Landlord’s right to enter

Landlord’s have a right to enter the property.  However, before they do so, they must give adequate notice to the tenant of this intention.  If they do not do so, and they enter the property without giving notice, they may be found to have committed an offence. In most residential tenancy agreements the required notice is twenty-four hours.

The hours in which the landlord can enter are between 8am and 6pm. If notice has been given, the tenant must allow the landlord to enter between these times.  If the landlord wishes to enter the property outside of these hours, they must reach an agreement with the tenant about this.

The landlord must act reasonably in exercising their right to enter the property.  They must also only remain on the property for the amount of time that is necessary for the purpose of their visit.

Right to make alterations to the property

A tenant does not have the right to make alterations to the property.  However, if a tenant obtains the landlord’s approval, the tenant may be able to do this.  The landlord may require the tenant to restore the property to its original condition at the end of the lease.  The tenant will most likely be required to pay for these alterations.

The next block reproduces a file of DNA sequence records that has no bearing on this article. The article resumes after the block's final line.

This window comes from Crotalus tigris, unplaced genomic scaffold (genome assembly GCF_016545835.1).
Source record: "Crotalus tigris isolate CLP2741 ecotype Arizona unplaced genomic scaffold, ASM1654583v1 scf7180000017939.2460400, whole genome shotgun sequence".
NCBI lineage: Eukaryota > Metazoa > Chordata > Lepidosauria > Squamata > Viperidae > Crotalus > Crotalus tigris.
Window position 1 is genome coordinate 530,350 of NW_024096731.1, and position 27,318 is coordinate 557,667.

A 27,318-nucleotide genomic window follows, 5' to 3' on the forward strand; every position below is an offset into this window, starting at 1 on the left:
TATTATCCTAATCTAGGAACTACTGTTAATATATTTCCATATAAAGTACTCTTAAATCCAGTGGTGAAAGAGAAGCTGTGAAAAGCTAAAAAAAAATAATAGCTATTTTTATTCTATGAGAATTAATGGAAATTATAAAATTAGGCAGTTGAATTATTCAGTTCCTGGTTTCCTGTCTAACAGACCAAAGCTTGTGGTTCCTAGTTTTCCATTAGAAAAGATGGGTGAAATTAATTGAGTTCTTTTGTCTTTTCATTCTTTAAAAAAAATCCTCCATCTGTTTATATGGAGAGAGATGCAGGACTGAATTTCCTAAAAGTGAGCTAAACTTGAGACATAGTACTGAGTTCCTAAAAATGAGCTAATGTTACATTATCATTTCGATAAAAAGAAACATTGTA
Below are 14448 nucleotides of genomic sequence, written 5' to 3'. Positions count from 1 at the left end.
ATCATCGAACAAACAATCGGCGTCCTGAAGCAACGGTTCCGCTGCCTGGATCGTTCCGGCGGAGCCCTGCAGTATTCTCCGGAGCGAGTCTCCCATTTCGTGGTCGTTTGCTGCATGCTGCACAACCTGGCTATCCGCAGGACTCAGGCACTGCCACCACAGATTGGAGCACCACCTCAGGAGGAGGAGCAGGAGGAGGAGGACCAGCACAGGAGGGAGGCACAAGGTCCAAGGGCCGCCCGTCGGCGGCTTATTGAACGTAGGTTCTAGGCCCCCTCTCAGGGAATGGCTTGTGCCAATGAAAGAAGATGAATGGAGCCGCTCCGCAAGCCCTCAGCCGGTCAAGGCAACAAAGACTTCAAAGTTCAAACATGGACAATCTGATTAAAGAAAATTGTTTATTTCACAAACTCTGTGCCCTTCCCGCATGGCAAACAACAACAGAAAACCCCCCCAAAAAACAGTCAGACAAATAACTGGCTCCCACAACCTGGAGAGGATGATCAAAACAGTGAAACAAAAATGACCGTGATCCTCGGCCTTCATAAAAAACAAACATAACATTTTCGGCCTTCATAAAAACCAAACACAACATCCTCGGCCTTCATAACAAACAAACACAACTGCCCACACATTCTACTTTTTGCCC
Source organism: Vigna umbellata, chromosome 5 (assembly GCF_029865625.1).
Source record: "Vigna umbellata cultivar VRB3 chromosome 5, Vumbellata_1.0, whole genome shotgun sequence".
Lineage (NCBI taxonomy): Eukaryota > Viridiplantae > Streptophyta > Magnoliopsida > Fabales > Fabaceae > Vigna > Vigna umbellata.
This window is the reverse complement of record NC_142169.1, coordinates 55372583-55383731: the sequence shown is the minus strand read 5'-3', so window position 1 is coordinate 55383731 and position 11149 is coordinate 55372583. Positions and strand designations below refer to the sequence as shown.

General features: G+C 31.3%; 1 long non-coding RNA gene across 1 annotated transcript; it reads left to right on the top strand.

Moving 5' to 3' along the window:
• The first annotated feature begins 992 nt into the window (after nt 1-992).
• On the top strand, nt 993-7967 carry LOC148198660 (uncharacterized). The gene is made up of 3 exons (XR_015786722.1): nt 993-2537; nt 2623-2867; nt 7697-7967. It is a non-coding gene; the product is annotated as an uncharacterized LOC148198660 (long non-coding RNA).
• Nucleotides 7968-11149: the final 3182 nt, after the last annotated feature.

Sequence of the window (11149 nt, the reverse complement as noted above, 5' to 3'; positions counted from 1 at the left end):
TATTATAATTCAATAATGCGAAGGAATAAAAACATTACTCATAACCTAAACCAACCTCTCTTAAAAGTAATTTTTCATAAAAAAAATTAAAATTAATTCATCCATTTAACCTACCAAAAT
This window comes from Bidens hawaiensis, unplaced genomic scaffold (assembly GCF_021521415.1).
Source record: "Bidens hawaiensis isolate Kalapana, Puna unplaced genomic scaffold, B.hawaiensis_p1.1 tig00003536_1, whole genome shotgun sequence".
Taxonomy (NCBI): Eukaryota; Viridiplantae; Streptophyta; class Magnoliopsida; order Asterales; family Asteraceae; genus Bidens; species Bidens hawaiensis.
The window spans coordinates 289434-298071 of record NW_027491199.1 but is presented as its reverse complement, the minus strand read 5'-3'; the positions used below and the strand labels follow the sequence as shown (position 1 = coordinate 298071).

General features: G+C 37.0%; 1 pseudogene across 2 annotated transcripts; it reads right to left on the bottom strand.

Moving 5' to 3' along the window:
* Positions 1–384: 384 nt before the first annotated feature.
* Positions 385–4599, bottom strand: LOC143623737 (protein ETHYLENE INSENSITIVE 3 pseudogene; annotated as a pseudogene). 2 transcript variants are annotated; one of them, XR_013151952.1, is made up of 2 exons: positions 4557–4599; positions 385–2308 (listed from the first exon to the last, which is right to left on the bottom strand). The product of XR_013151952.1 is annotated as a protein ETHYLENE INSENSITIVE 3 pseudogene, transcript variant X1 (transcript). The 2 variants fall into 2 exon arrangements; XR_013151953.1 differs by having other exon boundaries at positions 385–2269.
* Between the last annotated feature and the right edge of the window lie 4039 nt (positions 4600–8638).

Violent situations

If you are a tenant and find yourself in a situation where you are the victim of domestic violence, or other similar circumstance, you may be able to apply to VCAT to have your tenancy agreement changed in order that you can protect yourself.  For example, you may wish to end your residential tenancy agreement early so that you can move to a different location.  You can apply to VCAT for an order that you can do this without incurring a penalty.

Ending a residential tenancy agreement

Tenants also have particular rights and responsibilities when ending a lease agreement.

The landlord wants the tenant to vacate

A landlord may want a tenant to vacate for various reasons.  Some of these may relate to the tenant breaking terms of the rental agreement. It may also be for other reasons, e.g. the landlord wants to move back into the premises.  The landlord must give notice for most of the reasons that it wants the tenant to vacate the premises.  Different notice periods apply for different reasons.  The same notice periods apply to fixed-term and periodic rental agreements.  The fixed-term tenancy must not be reduced in length by the giving of notice.  The exceptions to giving notice are where: